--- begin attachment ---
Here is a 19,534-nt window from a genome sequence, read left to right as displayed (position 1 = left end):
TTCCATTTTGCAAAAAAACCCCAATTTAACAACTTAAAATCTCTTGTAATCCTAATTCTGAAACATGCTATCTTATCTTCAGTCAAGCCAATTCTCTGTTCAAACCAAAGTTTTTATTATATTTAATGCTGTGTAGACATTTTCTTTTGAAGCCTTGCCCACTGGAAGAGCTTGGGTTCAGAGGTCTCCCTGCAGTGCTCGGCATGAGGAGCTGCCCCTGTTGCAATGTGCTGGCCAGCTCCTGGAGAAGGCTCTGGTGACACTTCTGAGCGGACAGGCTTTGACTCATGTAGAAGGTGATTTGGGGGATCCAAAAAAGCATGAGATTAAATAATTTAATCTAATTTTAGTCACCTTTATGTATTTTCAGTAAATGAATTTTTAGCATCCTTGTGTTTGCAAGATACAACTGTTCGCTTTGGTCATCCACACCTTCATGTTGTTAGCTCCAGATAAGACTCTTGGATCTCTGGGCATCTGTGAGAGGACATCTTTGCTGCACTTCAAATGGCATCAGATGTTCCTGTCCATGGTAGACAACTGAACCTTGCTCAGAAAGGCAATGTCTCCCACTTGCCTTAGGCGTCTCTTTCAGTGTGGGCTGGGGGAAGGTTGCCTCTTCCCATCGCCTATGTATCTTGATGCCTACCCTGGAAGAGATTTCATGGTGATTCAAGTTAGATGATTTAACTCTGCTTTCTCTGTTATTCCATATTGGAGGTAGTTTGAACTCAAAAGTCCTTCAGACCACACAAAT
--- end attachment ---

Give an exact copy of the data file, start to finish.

Here is a 19,534-nt window from a genome sequence, read left to right as displayed (position 1 = left end):
TTCCATTTTGCAAAAAAACCCCAATTTAACAACTTAAAATCTCTTGTAATCCTAATTCTGAAACATGCTATCTTATCTTCAGTCAAGCCAATTCTCTGTTCAAACCAAAGTTTTTATTATATTTAATGCTGTGTAGACATTTTCTTTTGAAGCCTTGCCCACTGGAAGAGCTTGGGTTCAGAGGTCTCCCTGCAGTGCTCGGCATGAGGAGCTGCCCCTGTTGCAATGTGCTGGCCAGCTCCTGGAGAAGGCTCTGGTGACACTTCTGAGCGGACAGGCTTTGACTCATGTAGAAGGTGATTTGGGGGATCCAAAAAAGCATGAGATTAAATAATTTAATCTAATTTTAGTCACCTTTATGTATTTTCAGTAAATGAATTTTTAGCATCCTTGTGTTTGCAAGATACAACTGTTCGCTTTGGTCATCCACACCTTCATGTTGTTAGCTCCAGATAAGACTCTTGGATCTCTGGGCATCTGTGAGAGGACATCTTTGCTGCACTTCAAATGGCATCAGATGTTCCTGTCCATGGTAGACAACTGAACCTTGCTCAGAAAGGCAATGTCTCCCACTTGCCTTAGGCGTCTCTTTCAGTGTGGGCTGGGGGAAGGTTGCCTCTTCCCATCGCCTATGTATCTTGATGCCTACCCTGGAAGAGATTTCATGGTGATTCAAGTTAGATGATTTAACTCTGCTTTCTCTGTTATTCCATATTGGAGGTAGTTTGAACTCAAAAGTCCTTCAGACCACACAAAT